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Personal profile


I am a social and visual neuroscientist, with an interest in how the brain processes and extracts information (identity, emotion, gender) from human movements - biological motion. Extending from this, I am interested in how the brains of people with ASDs process visual information and, in particular, biological motion, which has been shown to be aberrant in people with ASDs.  I am also interested in how brains share information in the social sense, which is the essence of communication among mammals, birds and some reptiles.  More recently, I have become interested in the vicarious sharing of emotions and sensations, such as disgust and pain, as well as in how empathic processes are modulated by procosial and violent video games.

Current research activities

I am currently working on a paper demonstrating the effect that stimulus quality has on the sensitivity of fMRI paradigms to detect critical regions involved in processing biological motion.  Furthermore, I am working on papers investigating face processing, biological motion processing, music perception and self-referential memory in children with ASDs.

Desired research direction

My desired research direction is to study vicarious sharing of emotions using EEG, TMS/tDCTS and electromyography and to explore whether those with psychopathy vicariously share pain responses.  I hope also to look at the modulation of empathy via video games, whilst continuing my current line of research into the networks involved in biological motion in typically developed individuals and those with ASDs.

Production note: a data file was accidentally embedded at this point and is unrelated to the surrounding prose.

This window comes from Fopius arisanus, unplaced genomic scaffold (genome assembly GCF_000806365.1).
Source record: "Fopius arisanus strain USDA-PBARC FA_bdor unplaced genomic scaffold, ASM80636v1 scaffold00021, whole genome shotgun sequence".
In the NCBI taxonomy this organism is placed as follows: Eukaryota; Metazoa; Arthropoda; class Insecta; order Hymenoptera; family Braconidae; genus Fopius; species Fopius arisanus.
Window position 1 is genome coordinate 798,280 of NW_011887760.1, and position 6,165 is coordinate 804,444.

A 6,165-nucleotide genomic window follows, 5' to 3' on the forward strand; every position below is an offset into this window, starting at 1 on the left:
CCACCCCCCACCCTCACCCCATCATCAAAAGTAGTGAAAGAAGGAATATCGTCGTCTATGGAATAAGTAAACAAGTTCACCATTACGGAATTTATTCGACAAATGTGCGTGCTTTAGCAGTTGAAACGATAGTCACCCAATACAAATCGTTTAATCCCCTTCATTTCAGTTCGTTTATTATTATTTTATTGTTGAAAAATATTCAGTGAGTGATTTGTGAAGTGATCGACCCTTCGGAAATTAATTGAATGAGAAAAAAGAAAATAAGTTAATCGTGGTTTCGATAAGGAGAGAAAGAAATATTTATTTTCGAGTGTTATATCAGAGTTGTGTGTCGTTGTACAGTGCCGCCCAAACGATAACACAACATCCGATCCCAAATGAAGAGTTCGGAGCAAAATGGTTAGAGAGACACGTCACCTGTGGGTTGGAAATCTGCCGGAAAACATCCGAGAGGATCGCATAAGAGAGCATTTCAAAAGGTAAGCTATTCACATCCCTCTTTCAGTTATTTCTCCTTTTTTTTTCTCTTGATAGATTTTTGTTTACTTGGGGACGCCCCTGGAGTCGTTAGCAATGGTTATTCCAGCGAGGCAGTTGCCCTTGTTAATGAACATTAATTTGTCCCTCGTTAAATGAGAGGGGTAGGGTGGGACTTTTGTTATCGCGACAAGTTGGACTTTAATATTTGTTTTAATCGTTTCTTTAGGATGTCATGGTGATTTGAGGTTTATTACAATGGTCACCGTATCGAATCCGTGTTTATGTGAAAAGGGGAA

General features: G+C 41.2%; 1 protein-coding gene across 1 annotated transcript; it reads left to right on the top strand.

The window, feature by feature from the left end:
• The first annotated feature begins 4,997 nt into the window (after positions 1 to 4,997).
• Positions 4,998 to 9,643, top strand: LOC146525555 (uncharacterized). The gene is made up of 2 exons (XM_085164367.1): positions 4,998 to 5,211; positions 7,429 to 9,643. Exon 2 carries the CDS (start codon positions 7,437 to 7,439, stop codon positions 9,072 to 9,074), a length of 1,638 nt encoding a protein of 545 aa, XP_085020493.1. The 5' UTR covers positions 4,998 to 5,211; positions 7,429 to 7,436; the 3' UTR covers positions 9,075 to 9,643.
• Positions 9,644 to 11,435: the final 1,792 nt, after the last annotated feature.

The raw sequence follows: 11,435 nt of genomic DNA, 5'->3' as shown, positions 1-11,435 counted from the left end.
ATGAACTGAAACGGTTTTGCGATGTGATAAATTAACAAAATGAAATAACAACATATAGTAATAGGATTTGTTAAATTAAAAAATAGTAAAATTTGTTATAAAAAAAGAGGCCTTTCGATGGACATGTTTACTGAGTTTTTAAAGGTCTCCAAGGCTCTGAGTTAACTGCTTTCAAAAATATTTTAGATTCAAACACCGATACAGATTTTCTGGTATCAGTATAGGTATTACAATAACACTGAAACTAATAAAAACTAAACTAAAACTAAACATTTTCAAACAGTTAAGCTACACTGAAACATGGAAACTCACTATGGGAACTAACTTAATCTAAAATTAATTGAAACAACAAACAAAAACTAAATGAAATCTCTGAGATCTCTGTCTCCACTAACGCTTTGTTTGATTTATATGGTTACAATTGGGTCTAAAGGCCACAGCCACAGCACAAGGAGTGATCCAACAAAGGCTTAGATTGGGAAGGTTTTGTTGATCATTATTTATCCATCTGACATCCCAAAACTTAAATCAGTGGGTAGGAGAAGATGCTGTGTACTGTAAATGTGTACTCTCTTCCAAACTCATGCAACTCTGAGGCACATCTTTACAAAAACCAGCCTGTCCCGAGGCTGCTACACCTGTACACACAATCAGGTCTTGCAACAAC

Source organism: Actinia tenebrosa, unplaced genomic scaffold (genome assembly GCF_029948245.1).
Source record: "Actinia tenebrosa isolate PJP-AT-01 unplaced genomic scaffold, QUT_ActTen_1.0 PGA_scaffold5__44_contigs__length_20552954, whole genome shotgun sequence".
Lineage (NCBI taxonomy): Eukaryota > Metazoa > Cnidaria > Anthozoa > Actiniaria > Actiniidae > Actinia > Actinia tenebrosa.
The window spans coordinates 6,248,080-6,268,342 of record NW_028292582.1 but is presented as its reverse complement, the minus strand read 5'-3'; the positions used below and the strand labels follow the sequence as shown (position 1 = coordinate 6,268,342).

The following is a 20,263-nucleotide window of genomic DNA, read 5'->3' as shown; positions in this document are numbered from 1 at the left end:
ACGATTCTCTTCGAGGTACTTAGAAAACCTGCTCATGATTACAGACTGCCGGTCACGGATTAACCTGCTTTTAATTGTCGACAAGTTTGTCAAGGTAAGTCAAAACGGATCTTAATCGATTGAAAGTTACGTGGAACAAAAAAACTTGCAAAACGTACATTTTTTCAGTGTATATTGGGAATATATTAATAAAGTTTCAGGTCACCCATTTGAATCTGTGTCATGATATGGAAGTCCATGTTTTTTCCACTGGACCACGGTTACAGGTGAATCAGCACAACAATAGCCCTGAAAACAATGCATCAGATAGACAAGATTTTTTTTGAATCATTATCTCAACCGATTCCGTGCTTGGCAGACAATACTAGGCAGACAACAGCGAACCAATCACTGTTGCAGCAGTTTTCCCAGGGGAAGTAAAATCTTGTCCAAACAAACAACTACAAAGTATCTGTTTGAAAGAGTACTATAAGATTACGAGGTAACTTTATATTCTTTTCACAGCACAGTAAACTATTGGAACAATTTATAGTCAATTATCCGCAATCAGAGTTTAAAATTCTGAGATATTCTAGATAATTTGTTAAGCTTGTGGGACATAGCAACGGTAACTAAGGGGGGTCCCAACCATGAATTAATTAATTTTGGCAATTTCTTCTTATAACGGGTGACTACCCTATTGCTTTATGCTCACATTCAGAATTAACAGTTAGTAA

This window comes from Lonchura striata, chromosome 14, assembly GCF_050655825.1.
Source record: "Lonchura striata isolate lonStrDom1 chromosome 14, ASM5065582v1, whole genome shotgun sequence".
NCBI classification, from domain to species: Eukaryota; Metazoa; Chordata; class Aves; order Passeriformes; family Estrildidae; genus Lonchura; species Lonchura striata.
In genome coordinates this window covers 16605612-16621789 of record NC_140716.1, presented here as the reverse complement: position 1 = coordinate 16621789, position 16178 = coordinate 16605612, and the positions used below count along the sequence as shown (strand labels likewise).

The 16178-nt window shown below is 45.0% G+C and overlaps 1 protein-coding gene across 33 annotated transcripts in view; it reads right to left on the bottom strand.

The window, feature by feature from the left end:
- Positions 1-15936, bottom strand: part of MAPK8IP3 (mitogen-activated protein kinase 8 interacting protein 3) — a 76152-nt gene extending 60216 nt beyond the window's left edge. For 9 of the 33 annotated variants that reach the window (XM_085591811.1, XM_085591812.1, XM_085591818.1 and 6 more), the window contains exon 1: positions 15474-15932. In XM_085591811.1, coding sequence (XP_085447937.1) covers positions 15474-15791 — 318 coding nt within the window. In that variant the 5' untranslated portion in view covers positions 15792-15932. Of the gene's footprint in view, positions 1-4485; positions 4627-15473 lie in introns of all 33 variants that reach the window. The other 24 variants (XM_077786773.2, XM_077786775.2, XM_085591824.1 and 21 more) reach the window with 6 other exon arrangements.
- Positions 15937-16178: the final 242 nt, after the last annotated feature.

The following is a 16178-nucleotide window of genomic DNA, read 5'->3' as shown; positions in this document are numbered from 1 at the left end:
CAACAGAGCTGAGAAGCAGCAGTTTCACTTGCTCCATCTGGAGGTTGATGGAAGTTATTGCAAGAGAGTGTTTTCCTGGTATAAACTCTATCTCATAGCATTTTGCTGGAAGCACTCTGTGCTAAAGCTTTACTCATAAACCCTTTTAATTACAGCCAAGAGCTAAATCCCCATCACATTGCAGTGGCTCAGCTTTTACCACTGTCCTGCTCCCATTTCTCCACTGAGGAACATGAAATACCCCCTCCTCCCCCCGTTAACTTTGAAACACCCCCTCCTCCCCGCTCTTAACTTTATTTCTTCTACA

Area of academic expertise - outline

Neural processing of biological motion

Visual processing and disruption of biological motion processing pathways in people with ASDs

Stimulus production for point-light animations

fMRI methods and statistics

Mirror neurons


External positions

Post-Doctoral Scholar, University of Dundee


Post-Doctoral Researcher, Netherlands Institute for Neuroscience


Research Assistant, University of Glasgow


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Research Output

Changes in brain activity following the voluntary control of empathy

Borja Jimenez, K. C., Abdelgabar, A. R., De Angelis, L., McKay, L. S., Keysers, C. & Gazzola, V., 1 Aug 2020, In : Neuroimage. 216, 12 p., 116529.

Research output: Contribution to journalSpecial issue

Open Access
  • 23 Downloads (Pure)

    Empirical evaluation of the uncanny valley hypothesis fails to confirm the predicted effect of motion

    Piweck, L., McKay, L. S. & Pollick, F. E., 31 Mar 2014, In : Cognition. 130, 3, p. 271-277 7 p.

    Research output: Contribution to journalArticle

  • 49 Citations (Scopus)

    Experience and the perception of biological motion

    Pollick, F. E., Jola, C., Petrini, K., McKay, L. S., McAleer, P., Jang, S. H., MacLeod, C. & Simmons, D. R., 10 Jan 2013, People Watching: Social, Perceptual, and Neurophysiological Studies of Body Perception. Johnson, K. & Shiffrar, M. (eds.). Oxford University Press, Chapter 9

    Research output: Chapter in Book/Report/Conference proceedingChapter

  • 4 Citations (Scopus)

    Do distinct atypical cortical networks process biological motion information in adults with Autism Spectrum Disorders?

    McKay, L., Simmons, D., McAleer, P., Marjoram, D., Piggot, J. & Pollick, F., 2012, In : Neuroimage. 59, 2, p. 1524-1533 10 p.

    Research output: Contribution to journalArticle

  • 39 Citations (Scopus)

    Action expertise reduces brain activity for audiovisual matching actions: an fMRI study with expert drummers

    Petrini, K., Pollick, F., Dahl, S., McAleer, P., McKay, L., Rocchesso, D., Waadeland, C. H., Love, S., Avanzini, F. & Puce, A., 1 Jun 2011, In : Neuroimage. 56, 3, p. 1480–1492 13 p.

    Research output: Contribution to journalArticle

  • 45 Citations (Scopus)